"Cutting For Stone" by Abraham Verghese & spicy parmesan-garlic twists

Spicy parmesan-garlic twists: an easy yet impressive side dish | www.paperplatesblog.com

Some stories are notable for how their characters' paths cross and diverge in ways that are sometimes delightful and convenient, plot-wise, but often also too perfect to be real. In Cutting For Stone, Abraham Verghese tests the limits of such interactions, sprinkling logical crossings with a few well-placed coincidences. The results is a story of love and betrayal that crosses continents and decades.

Marion Stone, surgeon, is our narrator. He and twin brother Shiva are two sides of the same coin, one a silent genius, the other a hard-working romantic. They are born to an Indian nun and English doctor in Addis Ababa, Ethiopia, in 1954. Their mother dies in childbirth. Their distraught father leaves, never to return.

The twins grow up near Mission Hospital (called "Missing" thanks to the local's mispronunciation), where their father was a surgeon and their mother a nurse. Hema and Ghosh, two Missing physicians, adopt the boys and build a family around them that includes others who work in and around the hospital. As the boys grow into men, Ethiopia's political climate boils over. Marion is framed and exiled, landing in New York City where he trains as a surgeon and eventually makes good on a promise he never thought he'd fulfill.

Along the way, the twins' relationship stretches and, eventually, snaps. They go from Marion thinking of the two as ShivaMarion to barely speaking to each other following an unspeakable betrayal. But years go by and in a moment of need, they find their way back to each other — and one makes an unbelievable sacrifice to save the other.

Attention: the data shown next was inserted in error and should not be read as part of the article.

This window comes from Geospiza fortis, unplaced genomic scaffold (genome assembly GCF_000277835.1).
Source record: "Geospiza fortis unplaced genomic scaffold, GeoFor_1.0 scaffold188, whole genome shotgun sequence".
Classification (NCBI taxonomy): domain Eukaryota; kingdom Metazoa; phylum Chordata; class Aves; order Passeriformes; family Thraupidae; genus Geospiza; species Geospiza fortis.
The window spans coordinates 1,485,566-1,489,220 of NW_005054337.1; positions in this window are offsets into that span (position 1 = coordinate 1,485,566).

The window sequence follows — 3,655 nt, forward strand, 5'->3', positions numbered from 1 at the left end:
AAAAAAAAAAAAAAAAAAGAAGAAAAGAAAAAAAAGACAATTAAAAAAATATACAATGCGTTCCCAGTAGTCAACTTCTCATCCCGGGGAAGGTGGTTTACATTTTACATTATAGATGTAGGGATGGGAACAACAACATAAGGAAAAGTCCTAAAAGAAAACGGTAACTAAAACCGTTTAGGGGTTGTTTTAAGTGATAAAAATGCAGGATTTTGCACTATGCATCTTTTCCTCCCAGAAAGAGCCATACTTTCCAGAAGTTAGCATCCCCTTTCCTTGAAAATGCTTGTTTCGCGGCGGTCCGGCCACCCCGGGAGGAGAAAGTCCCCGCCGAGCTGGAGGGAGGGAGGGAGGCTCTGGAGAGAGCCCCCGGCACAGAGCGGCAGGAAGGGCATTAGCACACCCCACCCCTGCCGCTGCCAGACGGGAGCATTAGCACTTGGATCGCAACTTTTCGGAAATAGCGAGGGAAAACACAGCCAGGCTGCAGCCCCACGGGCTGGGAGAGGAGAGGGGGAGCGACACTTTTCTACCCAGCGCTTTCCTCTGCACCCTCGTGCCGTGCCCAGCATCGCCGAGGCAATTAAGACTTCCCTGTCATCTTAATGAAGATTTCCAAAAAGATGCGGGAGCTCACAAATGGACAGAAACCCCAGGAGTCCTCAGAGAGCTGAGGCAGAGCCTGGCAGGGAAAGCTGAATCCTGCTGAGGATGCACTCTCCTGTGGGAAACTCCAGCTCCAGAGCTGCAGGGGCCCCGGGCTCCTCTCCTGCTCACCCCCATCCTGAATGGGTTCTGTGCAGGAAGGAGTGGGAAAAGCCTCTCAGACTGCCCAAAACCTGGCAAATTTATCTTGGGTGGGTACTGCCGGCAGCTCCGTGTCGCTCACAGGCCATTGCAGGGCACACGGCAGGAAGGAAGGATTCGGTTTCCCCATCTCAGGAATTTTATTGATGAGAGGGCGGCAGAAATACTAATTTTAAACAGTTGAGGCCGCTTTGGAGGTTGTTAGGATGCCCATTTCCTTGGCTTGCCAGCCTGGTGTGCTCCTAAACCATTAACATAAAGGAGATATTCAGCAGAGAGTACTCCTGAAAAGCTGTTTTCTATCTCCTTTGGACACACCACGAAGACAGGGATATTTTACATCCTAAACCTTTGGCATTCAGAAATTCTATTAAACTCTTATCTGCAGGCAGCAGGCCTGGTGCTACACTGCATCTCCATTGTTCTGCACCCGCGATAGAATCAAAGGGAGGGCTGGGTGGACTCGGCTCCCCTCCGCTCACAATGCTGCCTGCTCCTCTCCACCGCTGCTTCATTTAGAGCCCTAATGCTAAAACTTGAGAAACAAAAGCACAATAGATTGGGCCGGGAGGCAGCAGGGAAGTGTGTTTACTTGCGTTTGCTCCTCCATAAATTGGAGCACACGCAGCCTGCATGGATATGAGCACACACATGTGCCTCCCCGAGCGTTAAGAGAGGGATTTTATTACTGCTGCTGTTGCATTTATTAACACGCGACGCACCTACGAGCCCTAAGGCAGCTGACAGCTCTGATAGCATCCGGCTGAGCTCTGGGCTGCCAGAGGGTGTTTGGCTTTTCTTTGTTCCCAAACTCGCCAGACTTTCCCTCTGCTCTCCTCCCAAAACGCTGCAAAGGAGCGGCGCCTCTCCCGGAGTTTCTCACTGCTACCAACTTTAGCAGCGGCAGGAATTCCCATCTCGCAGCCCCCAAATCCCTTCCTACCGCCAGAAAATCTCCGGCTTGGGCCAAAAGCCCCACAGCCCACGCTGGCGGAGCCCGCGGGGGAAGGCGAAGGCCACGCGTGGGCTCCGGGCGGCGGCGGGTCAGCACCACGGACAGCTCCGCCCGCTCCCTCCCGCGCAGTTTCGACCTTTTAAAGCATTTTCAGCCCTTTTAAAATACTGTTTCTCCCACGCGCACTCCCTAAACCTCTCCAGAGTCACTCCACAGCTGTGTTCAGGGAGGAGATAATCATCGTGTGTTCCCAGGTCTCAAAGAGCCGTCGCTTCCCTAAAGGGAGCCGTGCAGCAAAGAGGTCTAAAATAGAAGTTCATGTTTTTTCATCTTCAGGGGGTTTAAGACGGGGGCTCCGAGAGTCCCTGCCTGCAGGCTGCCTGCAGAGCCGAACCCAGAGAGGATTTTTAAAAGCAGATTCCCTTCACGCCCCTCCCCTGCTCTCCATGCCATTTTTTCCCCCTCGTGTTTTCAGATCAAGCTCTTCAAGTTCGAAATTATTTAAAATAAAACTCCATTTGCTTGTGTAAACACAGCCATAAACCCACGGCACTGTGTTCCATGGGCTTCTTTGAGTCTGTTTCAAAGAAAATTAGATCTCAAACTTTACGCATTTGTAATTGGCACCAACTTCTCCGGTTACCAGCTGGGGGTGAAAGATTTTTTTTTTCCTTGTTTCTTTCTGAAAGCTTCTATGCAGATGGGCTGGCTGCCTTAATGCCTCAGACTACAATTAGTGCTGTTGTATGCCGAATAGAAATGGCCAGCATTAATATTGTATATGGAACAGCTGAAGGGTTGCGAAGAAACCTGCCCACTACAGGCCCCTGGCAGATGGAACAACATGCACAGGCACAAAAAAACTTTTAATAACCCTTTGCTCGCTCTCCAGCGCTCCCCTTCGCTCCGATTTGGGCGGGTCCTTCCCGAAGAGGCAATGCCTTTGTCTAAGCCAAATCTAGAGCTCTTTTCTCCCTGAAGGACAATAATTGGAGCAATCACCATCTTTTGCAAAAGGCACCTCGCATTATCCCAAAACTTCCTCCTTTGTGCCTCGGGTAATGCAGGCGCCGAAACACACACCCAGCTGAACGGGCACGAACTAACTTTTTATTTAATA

Cutting For Stone's plot is driven largely by the way characters' lives intertwine. Sometimes the intersections are expected, built on years-long relationships. Other times, a person enters (or re-enters) another's life at just the right moment to drive the plot forward. What better way to capture those twisted, intimate relationships than with garlicky, red peppery, cheesy breadsticks?



(Makes about 8 twists.)

For the dough:

  • 3/4 cup lukewarm water
  • 1 teaspoon active-dry yeast
  • 2 cups all-purpose flour
  • 1-1/2 teaspoons kosher or sea salt

For the seasonings:

  • 1/2 cup Parmesan cheese, grated
  • 2 large garlic cloves, minced
  • 2 tablespoons melted butter
  • three large pinches dried oregano
  • red pepper flakes, to taste


Prepare the dough about two hours before you plan to make your twists.